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Article

Lynne Magor-Blatch, Navjot Bhullar, Bronwyn Thomson and Einar Thorsteinsson

The purpose of this paper is to systematically review quantitative research since 2000 on the effectiveness of residential therapeutic communities (TCs) for the treatment…

Abstract

Purpose

The purpose of this paper is to systematically review quantitative research since 2000 on the effectiveness of residential therapeutic communities (TCs) for the treatment of substance-use disorders with reference to substance-use, crime, mental health and social engagement outcomes.

Design/methodology/approach

A systematic search with broad inclusion criteria resulted in the review of 11 studies. The studies investigated community-based TCs, as well as TCs modified for prisoners, prisoners transitioning to community living and TCs for individuals with co-occurring substance-use and mental health issues.

Findings

Results were analysed by comparing the findings of the studies under investigation, of which three studies investigated within-subjects outcomes, four compared TC treatment with a no-treatment control condition and four compared TC treatment with another treatment condition. Conclusion: consistent with previous systematic reviews of TCs, outcomes varied across studies but indicated TCs are generally effective as a treatment intervention, with reductions in substance-use and criminal activity, and increased improvement in mental health and social engagement evident in a number of studies reviewed.

Research limitations/implications

Variability in outcomes suggests further TC research and research syntheses focusing on a second key research question in the evaluation of complex interventions – how the intervention works – could play an important role in understanding TC effectiveness, and for whom it is effective and in what contexts.

Practical implications

Although there is some variability in treatment populations included in this review, evidence reported in other studies suggests individuals with severe substance-use disorders, mental health issues, forensic involvement and trauma histories, will benefit from TC treatment. This is supported by the literature which has found a general relationship between severity of substance use and treatment intensity (Darke et al., 2012; De Leon et al., 2008) with outcomes further enhanced by self-selection into treatment and appropriate client-treatment matching (see De Leon, 2010; De Leon et al., 2000, 2008). The weight of evidence gleaned from multiple sources of research, including randomised control trials and field outcome studies (De Leon, 2010) suggests TCs are an important and effective treatment for clients in improving at least some aspects of their quality of life, specifically mental health and social engagement, and in reducing harmful behaviours, including substance-use and crime. Variability in treatment setting and populations reflect the real-world setting in which TC treatment is delivered, providing a multifaceted treatment modality to a complex population in variable circumstances.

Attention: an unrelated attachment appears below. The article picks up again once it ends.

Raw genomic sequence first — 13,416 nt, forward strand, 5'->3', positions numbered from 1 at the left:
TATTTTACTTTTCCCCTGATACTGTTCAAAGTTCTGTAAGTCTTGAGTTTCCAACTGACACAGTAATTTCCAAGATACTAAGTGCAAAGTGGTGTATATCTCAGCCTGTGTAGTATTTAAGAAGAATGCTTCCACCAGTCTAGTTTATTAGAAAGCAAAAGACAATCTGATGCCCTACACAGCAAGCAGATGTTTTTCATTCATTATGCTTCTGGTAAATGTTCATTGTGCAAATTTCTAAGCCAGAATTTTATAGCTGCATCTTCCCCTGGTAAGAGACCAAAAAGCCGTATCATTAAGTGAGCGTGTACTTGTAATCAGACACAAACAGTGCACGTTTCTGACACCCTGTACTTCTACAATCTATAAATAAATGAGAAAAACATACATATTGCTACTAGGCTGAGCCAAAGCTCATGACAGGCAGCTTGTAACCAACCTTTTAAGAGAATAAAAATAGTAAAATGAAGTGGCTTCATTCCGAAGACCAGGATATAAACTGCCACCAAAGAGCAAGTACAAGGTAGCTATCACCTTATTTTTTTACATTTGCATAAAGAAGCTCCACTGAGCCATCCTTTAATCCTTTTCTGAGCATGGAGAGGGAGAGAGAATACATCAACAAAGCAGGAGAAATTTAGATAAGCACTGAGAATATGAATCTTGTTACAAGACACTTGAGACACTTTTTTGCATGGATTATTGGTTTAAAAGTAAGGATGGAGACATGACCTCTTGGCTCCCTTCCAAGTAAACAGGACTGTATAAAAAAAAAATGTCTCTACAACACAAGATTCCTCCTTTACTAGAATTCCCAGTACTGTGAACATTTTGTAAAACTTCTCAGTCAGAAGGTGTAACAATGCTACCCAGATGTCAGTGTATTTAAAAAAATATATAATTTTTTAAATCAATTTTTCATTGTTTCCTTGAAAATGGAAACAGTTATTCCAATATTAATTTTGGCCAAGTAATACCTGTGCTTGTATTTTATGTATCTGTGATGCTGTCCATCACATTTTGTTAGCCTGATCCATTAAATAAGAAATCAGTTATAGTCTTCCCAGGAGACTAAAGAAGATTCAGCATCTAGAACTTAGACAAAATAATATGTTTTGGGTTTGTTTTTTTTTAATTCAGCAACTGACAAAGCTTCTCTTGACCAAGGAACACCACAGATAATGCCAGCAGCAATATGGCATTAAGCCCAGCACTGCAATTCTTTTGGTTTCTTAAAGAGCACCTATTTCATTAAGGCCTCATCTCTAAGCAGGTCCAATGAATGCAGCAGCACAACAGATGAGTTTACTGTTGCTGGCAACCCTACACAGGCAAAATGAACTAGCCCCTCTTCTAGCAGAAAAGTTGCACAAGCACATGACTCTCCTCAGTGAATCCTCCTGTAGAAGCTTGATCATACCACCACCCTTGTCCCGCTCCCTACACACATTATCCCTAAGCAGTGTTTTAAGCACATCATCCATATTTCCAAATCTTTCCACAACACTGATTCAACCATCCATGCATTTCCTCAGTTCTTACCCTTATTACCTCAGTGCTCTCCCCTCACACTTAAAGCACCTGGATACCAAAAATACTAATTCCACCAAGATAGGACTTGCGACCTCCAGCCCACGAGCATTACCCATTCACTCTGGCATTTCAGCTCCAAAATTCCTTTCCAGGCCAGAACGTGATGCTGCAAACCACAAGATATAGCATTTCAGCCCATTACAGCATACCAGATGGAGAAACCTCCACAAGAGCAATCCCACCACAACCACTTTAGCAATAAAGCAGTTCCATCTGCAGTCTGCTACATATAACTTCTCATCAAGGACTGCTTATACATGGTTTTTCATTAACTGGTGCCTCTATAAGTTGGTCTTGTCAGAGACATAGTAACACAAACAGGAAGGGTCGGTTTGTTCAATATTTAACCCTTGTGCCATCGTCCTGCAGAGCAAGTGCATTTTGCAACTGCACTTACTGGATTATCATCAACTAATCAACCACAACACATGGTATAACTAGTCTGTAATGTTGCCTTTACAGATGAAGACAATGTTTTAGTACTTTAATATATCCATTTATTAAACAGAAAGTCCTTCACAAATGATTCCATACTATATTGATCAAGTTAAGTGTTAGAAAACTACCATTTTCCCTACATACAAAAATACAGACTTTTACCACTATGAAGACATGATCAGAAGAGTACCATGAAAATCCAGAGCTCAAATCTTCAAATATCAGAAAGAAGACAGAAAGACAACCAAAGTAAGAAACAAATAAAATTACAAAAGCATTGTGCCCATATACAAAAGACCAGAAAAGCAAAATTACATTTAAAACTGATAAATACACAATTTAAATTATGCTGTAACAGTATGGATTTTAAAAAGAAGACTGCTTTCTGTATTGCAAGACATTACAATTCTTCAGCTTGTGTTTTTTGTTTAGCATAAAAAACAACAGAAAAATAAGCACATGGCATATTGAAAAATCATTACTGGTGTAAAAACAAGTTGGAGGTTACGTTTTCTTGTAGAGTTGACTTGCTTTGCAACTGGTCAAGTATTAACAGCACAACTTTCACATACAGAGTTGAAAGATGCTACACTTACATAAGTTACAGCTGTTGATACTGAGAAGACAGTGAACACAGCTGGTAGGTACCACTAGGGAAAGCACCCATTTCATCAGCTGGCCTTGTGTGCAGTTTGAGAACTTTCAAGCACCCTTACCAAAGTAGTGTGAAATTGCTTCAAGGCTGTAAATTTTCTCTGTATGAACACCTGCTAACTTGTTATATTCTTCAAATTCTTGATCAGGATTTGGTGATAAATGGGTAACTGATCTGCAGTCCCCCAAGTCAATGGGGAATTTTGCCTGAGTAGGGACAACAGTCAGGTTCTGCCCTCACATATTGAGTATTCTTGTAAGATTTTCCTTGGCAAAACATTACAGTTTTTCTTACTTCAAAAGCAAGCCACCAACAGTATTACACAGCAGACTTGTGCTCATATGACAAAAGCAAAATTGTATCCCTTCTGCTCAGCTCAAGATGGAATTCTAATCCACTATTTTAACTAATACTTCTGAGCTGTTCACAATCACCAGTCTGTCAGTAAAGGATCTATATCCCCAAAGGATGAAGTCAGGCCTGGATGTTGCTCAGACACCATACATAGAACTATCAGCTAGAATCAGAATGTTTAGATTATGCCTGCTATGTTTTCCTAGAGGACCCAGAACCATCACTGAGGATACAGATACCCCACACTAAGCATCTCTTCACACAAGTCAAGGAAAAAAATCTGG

Originality/value

The strength of the current study is that it provided a broad evaluation of TC effectiveness across a range of outcomes (substance-use, criminal activity, mental health and social engagement), and is therefore valuable in updating the current literature and providing context for future research in this area. It aimed to address a key question in evaluating complex interventions: whether they are effective as they are delivered. Findings suggest that TC treatment is generally effective for the populations of concern in reducing substance use and criminal activity and contributing to some improvement in mental health and social engagement outcomes.

Details

Therapeutic Communities: The International Journal of Therapeutic Communities, vol. 35 no. 4
Type: Research Article
ISSN: 0964-1866

Keywords

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Book part

Caroline Cresswell

The chapter explores an overlooked theme across the literature: capturing the experience of childhood family disruption and transitional flux between foster family homes…

Abstract

The chapter explores an overlooked theme across the literature: capturing the experience of childhood family disruption and transitional flux between foster family homes and the independent sensemaking into the present of young care-experienced parents. The chapter draws upon research that constructed 20 biographical life story accounts of a diverse sample of foster care-experienced young people. The chapter aims to reflect upon the findings garnered from six of these accounts through extracting the narratives of a selection of participants who were to become or had become parents. This chapter makes sociological connections between past family disruption, demarcating present families of choice, and reconciliation of the past through experiencing parenting into the future within constructed ‘family displays’ (Finch, 2007). The chapter illustrates this phenomenon through narrative accounts offering a family history of parents who have experienced a variance of transitions between family units and who were negotiating, or had negotiated, their post-care independence through the role of becoming a parent themselves. The chapter highlights the symbolic value of parenting to the lives of young people who have experienced care in recalibrating their past familial experiences, as demonstrated through their family displays. Through the family displays of care-experienced parents, the importance of the relational context to youth transition ultimately reveals itself, as does the development of relational agency, and ultimately the role of parenting in developing a young person’s independent ‘post-care’ identity.